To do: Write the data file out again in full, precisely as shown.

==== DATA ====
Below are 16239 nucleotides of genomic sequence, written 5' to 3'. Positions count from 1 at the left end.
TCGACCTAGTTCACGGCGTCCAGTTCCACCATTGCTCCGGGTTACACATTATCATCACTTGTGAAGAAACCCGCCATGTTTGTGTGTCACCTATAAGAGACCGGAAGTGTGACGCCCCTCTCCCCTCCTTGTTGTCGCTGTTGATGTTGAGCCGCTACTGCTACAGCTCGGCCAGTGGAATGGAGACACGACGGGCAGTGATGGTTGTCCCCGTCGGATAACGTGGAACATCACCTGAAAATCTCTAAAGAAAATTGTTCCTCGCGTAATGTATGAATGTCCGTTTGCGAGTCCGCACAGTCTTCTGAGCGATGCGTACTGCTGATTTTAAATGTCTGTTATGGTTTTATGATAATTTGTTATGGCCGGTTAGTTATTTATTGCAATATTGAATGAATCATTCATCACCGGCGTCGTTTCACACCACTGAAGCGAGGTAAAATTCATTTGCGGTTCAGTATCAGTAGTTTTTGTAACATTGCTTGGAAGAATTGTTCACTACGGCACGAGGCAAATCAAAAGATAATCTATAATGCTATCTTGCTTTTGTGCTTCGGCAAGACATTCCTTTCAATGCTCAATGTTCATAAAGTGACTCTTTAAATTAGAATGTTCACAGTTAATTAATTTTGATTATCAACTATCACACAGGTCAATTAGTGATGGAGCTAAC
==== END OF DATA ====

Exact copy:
Below are 16239 nucleotides of genomic sequence, written 5' to 3'. Positions count from 1 at the left end.
TCGACCTAGTTCACGGCGTCCAGTTCCACCATTGCTCCGGGTTACACATTATCATCACTTGTGAAGAAACCCGCCATGTTTGTGTGTCACCTATAAGAGACCGGAAGTGTGACGCCCCTCTCCCCTCCTTGTTGTCGCTGTTGATGTTGAGCCGCTACTGCTACAGCTCGGCCAGTGGAATGGAGACACGACGGGCAGTGATGGTTGTCCCCGTCGGATAACGTGGAACATCACCTGAAAATCTCTAAAGAAAATTGTTCCTCGCGTAATGTATGAATGTCCGTTTGCGAGTCCGCACAGTCTTCTGAGCGATGCGTACTGCTGATTTTAAATGTCTGTTATGGTTTTATGATAATTTGTTATGGCCGGTTAGTTATTTATTGCAATATTGAATGAATCATTCATCACCGGCGTCGTTTCACACCACTGAAGCGAGGTAAAATTCATTTGCGGTTCAGTATCAGTAGTTTTTGTAACATTGCTTGGAAGAATTGTTCACTACGGCACGAGGCAAATCAAAAGATAATCTATAATGCTATCTTGCTTTTGTGCTTCGGCAAGACATTCCTTTCAATGCTCAATGTTCATAAAGTGACTCTTTAAATTAGAATGTTCACAGTTAATTAATTTTGATTATCAACTATCACACAGGTCAATTAGTGATGGAGCTAAC